[Sca-cooks] Indian Pudding
phlip at 99main.com
Tue Oct 31 13:02:58 PST 2006
On 10/31/06, grizly <grizly at mindspring.com> wrote
Actually, Niccolo, the thread started because I asked about Indian
Pudding, and someone else started asking about a savory rather than a
sweet corn pudding.
> impression of Indian Pudding is that it is a boiled/simmered, sweetened
> cornmeal dish. the recipe I use is from Jeff Smith's "Frugal Gourmet", page
> 288, and is thusly prepared:
> 1 cup cornmeal
> .5 cup black molasses
> .25 cup sugar
> .25 cup butter
> .25 teaspoon salt
> .25 teaspoon baking soda
> 2 eggs
> 6 cups hot milk
> He mixes all together except 3 cups of the hot milk, bake in covered bean
> pot at 400F until boiling (I started mine on stovetop until simmering, then
> into oven, with good success). Add 3 more cups hot milk, and bake covered
> at 275F for 4 to 6 hours until all obsorbed, and thickened. Stir every half
> hour. I suspect consistency is a matter of personal taste. He claims this
> was also the "Hasty Pudding" of legend and lore. Quick, simple and no fuss.
This is exactly the recipe I was going to type in. It came from a
flyer from Durgin-Park in Boston. Interestingly enough, Johnna posted
me privately with a 'Net recipe, from the exact same source which is
*Durgin Park Indian Pudding*
1 cup yellow cornmeal
1/2 cup dark molasses
1/4 cup sugar
1/4 cup butter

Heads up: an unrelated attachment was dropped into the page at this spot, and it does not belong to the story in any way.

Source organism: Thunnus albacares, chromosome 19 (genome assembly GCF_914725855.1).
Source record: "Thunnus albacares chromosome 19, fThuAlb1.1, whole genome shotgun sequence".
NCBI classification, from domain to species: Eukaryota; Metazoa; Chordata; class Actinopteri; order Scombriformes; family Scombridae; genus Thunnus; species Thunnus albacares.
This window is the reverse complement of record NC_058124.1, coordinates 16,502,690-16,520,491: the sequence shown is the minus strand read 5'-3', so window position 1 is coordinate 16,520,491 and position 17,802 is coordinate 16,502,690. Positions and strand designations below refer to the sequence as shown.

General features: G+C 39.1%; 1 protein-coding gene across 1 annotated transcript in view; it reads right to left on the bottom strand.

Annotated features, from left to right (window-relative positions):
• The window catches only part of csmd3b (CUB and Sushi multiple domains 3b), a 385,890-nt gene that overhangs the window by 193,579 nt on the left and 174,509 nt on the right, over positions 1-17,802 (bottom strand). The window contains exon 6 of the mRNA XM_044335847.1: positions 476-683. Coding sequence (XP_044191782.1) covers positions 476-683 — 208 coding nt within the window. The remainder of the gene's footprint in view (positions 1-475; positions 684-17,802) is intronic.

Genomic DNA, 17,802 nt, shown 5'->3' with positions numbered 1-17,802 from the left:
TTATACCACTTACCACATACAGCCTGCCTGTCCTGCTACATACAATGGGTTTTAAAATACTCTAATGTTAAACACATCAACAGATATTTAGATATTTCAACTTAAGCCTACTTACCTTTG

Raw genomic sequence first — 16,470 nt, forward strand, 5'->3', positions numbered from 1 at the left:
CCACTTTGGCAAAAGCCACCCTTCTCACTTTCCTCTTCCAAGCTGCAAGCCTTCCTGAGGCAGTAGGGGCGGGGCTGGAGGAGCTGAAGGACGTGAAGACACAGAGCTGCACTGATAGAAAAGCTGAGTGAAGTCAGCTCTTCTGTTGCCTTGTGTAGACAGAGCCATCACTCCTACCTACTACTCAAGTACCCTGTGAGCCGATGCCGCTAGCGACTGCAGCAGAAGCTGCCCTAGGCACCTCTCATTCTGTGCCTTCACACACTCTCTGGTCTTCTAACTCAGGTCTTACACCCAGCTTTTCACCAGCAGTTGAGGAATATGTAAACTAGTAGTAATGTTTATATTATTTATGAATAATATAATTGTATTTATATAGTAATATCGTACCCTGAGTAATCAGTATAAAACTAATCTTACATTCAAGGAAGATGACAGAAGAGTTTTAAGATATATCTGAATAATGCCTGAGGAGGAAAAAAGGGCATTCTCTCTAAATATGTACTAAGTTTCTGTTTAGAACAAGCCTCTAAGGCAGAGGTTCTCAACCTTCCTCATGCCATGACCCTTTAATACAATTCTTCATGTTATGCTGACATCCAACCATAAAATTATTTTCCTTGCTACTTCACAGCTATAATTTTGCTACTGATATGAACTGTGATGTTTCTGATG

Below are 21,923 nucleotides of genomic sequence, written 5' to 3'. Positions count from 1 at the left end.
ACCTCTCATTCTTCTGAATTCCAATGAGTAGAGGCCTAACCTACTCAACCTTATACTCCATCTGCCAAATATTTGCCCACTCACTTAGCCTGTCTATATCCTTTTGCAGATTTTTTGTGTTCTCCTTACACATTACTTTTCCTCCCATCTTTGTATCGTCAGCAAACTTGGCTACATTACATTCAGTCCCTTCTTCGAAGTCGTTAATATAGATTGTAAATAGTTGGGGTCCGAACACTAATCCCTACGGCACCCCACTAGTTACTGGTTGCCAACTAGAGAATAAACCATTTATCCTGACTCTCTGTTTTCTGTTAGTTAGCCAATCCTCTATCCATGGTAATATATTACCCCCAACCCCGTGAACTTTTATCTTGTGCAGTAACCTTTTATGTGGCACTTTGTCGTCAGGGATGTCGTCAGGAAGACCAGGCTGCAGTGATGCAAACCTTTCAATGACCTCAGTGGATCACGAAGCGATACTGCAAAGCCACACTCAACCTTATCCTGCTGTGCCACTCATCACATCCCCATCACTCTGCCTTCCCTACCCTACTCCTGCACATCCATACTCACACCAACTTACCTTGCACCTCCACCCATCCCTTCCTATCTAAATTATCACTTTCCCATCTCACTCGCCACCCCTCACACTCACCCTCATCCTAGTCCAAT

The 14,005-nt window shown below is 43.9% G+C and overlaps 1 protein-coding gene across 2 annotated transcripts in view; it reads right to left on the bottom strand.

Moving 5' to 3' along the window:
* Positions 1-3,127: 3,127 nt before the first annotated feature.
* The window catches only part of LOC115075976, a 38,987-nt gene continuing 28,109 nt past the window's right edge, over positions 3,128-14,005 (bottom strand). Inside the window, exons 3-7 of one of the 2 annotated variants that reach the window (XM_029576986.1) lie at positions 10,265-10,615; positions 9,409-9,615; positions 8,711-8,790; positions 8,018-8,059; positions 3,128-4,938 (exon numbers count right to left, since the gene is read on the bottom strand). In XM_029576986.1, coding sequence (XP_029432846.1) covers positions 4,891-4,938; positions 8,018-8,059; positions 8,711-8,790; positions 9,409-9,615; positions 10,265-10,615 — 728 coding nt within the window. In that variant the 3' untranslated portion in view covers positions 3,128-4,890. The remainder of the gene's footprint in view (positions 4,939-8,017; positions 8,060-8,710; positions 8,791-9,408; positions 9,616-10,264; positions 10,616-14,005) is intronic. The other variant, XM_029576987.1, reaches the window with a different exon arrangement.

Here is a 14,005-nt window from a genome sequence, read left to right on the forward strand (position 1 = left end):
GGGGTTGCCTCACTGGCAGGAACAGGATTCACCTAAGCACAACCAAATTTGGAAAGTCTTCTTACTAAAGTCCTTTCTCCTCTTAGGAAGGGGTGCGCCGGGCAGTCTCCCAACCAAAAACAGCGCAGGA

1/8 teaspoon baking soda
Pinch of salt
2 eggs, lightly beaten
6 cups whole milk
Set oven at 275°F. Have on hand a shallow 2 1/2 quart baking dish. Use
shortening to grease it. Set aside
In a large saucepan, combine the cornmeal, molasses, sugar, butter,
baking soda, and salt. Add the eggs and stir in 3 cups of milk.
Cook over medium heat, stirring constantly with a wooden spoon, until
the mixture thickens but does not come to a boil. Remove from the heat
and whisk in the remaining 3 cups of milk. Pour the batter into the
baking dish and transfer it to the oven. Bake the pudding for 2 to 2 1/2
hours or until a crust forms on top.
Serve with vanilla ice cream or whipped cream.
Serves 8 to 10.
Obviously, since the one I had available was the first one, I used
that, with a pinch of cinnamon added (Margali's request) and was
trying to get it put together so it could cook all day, and be ready
for her when she came home from work. Looks pretty good ;-) And, the
first recipe makes it basicly a one dish meal, considering I used a
glass measuring cup to nuke the milk (after measuring out the
molasses) so that everything I measured wound up in the baking pan.
> Hope this is helpful.
> niccolo difrancesco
Yes, quite so- saved me some typing, and leads me on an interesting
speculation about generating recipes. And, thanks, Adele, for your
input on the temps.
So, folks, which is likely to be most authentic? I didn't know Jeff
Smith DID authenticity?
Heat it up
Hit it hard
Repent as necessary.
Has anyone seen my temper?
I seem to have misplaced it at Stalag XXXV....
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